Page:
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realm, and instead whereof introducing that which they call a Free State, or Commonwealth. For constituting of which, the first thing they did, was to vote and publish by proclamation, That whereas several pretences might
be made to the crown, &c. to the apparent
hazard of the public peace, no person
whatsoever should presume to proclaim
or any way promote Charles Stuart, son
of the said Charles late King of Eng
land, or any other person to be King
or Chief Magistrate, &c. by colour of
inheritance, or any other claim whatso
ever, without the free consent of the
people in Parliament; first signified
by a particular act for that purpose, any
law or custom to the contrary notwith
standing; and whosoever sliould con
trary to this order proclaim, &c. shall
be adjudged a traitor, and suffer accord
ingly. This proceeding
was founded upon a maxim which they
had taken up, and agreed on among
themselves, namely, That all power
650 nally in the people.
But well knowing that their councils
had soon been confounded, and them
selves interrupted in the course they had
begun, if they had
with those of their members, which had P. CHARLES. been forcibly kept out by the army, they resolve and decree, 1. That all those members who have assented to the vote of December 5, concerning the King's concessions (for that was the occasion of their seclusion) should never be re-admitted, and those that voted in the negative, should presently enter their said dissent, or before they were to be admitted.
And together with the fortune of monarchy was involved that of the Ilouse of Peers, who having sent to desire a conference about settling the government, in regard the Judges commissions were determined by the King's deatb ; instead of an answer to their message, the Junto of the Commons upon debate voted, the Lords' House to be useless and dangerous, and therefore to be laid aside, as in like manner they declared the Kingly office to be unnecessary and burthensome, and
therefore fit to be abolished; only they allowed the Lords the privilege of being capable to be chosen burgesses in the House of Commons : but the Lords were so highly incensed thereat, that there was suddenly published a declaration in the name of all the Peers and Barons of the realm, wherein they protest against the proceedings of the Commons. And a while after, some of the King's friends in despite of all votes, acts, and orders to the contrary, promoted a proclamation, in the name of all the Nobility, Gentry, and Commonality of the kingdom, for proclaiming Charles our present Sovereign to be King of England.
But little could unarmed declarations prevail against the reigning power of an armed faction, who now assumed new ensigns of sovereignty, cancelling the old, and caused all writs, commissions, and instruments of public concernment, to be issued out under a new stile and test, that is, of the keepers of the liberties of England by authority of Parliament. They ordered the old Great Seal to be broken, and a new one to be made, with the arms of England and Ireland on one side, and this inscription, The Great Seal of England ; and on the other side, the House of Commons, with this inscription, In the first Year of Freedom by God's Blessing restored, 1648; and appointed the money to bear the arms of England and Ireland, with this motto, God with us; and the Great Seal was intrusted with three Commissioners. They likewise caused the King's arms to be pulled down every where, and the King's picture in the old Exchange they caused to be defaced, and the following inscription to be set behind it in golden letters : Exit Tyrannus Regum ultimus, Anno Libertatis Angliæ Restitulæ Primo Anno 1648, January 30.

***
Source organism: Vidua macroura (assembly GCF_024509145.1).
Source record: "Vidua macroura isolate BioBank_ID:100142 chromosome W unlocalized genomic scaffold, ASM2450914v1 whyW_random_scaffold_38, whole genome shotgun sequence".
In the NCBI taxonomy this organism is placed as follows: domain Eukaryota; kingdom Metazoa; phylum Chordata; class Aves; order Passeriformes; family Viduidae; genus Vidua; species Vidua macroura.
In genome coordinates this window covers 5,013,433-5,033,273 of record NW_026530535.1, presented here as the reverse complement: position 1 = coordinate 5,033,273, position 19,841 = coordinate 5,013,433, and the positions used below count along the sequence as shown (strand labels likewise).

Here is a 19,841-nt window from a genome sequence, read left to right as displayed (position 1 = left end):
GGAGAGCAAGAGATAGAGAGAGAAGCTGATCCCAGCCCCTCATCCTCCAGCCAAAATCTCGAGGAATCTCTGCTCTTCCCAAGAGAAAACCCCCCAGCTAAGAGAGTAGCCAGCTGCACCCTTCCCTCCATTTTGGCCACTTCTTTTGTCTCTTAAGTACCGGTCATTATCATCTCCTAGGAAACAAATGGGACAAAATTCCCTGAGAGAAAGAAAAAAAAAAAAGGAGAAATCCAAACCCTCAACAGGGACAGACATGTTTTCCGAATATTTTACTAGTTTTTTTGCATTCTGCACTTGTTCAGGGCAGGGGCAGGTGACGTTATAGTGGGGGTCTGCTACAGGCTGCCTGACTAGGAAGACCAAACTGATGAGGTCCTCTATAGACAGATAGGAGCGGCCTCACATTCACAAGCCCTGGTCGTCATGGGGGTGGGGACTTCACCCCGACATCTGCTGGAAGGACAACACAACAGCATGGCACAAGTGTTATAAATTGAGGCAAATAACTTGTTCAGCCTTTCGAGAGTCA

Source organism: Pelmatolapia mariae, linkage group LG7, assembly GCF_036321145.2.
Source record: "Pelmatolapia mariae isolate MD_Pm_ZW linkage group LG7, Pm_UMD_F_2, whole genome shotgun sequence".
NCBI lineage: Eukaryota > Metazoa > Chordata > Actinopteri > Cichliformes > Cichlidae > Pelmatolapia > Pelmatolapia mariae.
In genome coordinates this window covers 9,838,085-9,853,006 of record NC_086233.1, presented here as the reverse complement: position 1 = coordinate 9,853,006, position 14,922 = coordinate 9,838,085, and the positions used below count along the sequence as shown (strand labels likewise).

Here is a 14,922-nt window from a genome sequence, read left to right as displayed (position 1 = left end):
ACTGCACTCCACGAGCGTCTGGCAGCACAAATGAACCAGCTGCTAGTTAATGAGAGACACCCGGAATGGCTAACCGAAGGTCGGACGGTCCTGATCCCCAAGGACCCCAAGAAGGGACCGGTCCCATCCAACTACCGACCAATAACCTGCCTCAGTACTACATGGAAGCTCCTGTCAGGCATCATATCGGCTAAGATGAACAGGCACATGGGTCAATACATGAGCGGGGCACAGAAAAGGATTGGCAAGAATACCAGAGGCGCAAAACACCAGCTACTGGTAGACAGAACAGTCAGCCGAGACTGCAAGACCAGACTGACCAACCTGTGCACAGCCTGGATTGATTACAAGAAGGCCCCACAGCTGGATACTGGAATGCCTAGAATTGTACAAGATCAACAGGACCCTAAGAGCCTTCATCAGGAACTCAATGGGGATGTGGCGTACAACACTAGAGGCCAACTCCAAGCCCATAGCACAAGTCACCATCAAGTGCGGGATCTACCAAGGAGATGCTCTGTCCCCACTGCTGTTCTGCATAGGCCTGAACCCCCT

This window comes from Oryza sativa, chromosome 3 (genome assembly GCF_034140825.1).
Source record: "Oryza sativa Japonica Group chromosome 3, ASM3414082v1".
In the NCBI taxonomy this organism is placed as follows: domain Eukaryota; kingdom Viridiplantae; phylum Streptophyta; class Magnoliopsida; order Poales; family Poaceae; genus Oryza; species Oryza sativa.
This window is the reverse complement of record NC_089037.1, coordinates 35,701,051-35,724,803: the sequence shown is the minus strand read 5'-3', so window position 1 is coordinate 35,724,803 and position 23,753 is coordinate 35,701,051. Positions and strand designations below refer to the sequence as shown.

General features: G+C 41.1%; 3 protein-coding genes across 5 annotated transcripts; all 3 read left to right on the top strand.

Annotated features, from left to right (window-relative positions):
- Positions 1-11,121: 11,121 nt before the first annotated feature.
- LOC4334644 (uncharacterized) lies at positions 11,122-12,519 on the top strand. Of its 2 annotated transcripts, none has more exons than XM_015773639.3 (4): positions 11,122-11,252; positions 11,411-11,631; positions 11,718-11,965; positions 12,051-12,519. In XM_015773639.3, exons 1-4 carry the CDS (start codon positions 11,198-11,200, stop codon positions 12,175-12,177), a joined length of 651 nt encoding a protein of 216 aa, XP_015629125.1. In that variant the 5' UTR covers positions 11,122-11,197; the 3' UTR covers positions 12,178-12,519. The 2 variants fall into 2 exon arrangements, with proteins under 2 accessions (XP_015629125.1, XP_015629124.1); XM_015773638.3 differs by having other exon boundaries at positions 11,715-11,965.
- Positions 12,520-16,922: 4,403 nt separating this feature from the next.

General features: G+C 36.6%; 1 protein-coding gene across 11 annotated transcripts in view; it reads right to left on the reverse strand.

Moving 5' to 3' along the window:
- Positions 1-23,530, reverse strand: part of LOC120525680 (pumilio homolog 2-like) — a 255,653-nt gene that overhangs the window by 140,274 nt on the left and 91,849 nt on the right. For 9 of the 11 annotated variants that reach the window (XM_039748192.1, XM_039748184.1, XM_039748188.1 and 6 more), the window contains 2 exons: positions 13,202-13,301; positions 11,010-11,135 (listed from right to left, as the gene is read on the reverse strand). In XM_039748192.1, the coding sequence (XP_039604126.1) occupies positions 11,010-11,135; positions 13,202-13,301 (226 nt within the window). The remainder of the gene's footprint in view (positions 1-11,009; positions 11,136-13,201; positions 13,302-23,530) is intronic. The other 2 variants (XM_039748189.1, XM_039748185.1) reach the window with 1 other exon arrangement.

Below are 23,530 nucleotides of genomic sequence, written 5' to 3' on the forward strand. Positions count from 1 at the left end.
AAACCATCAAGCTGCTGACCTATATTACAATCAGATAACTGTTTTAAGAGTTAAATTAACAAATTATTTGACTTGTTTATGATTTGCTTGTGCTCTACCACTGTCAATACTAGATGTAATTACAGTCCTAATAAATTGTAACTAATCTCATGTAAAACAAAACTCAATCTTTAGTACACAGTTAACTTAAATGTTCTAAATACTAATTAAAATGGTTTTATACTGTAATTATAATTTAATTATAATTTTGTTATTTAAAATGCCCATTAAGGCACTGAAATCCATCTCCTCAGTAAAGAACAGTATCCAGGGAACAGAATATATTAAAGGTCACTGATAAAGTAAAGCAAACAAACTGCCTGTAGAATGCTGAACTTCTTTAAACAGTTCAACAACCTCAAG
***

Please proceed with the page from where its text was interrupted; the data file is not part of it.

They next proceed to erect another illegal High Court of Justice, wherein they brought to trial Duke Hamilton, taken at the fight at Preston; the Earl of Holland, at Kingston fight; and the Lord Capell and Lord Goring, taken at the siege of Colchester : the three first were condemned and beheaded at the Palace-yard, at Westminster. After this the Ford Fairfax having laid down bis commission, the Parliament made Oliver Cromwell their General, who, a while after, was sent into Ireland, where he proved very successful.
His Majesty was now in France, and hoped to get aid there, but found none; but the Junto proceeded to make sale of the King and Queen's land, and made a formal act for abolishing Kingly government and disinheriting the royal issue, and setting up a Republic or Free State. This act Alderman Reynardson was commanded to proclaim in the city; which he refusing, was committed to the Tower, with three
Aldermen more; and a new Lord Mayor was chosen by à Common Hall, who attended with several other Aldermen as complyant as himself, readily obeyed the commands of his masters, and proclaimed their edict in several places of the city.
Nor could the possession of one rich kingdom satisfy the aspiring minds of the usurpers ; England was already wholly subjected to their power, Scotland not yet mature for invasion ; Ireland is next the object of their ambition; for the Marquis of Ormond, being made Lord Lieutenant by the late King, and seeing a necessity of closing with the confederated Irish, and uniting all interests there, against the common enemy, he concluded a peace with the most considerable party of the confederates, upon their submission, and the profession of their obedience to his Majesty ; and on the Marquis's part, the concession of certain articles, which, according to the necessity of affairs, yielded them many ample privileges and advantages. Having got together a considerable number of forces, and being also assisted by the Lord Inchequeen, the Marquis of Clanrickard, and the Earl of Castlehaven, the Lord Lieutenant designed to reduce those places in Ireland, which yet held out for the English Republic, which are only Dublin, Londonderry, Trim, and Tredagh, of any regard ; of which the three last upon a defeat, surrendered to the King's forces : but Dublin being of chiefest consequence, the Lord Lieutenant endeavoured to gain if by all means possible. Colonel Michael Jones was Governor, and the Marquis with the conjunction of Taffe, Preston, and others of the confederate Irish forces that had declared for the King, made up a gallant army, a richer having scarce been seen in all the late wars. June 29, 1649, the siege began, and had in all probability succeeded, but for the differences and animosities between the English and Irish commanders; and likewise the Lord Lieutenant's unwillingness to attack the city, out of a tender respect to the Protestants within; the necessity also of drawing off some part of the forces for the defence of Munster against the English ; and on the other side the unanimity among the garrison soldiers within the city, and the vigilance and courage of their Governor ; emboldened by these considerations, the besieged took cou. rage first with slight excursions, and afterwards having discovered the security and careless posture of those that were set to guard a certain fort which they attempted, they with their whole strength sallie out upon them, not fearing to venture even upon the main army; and so far did Fortune favour this their bold attempt, that being encouraged by the weak resistance they met with to venture further on; in a short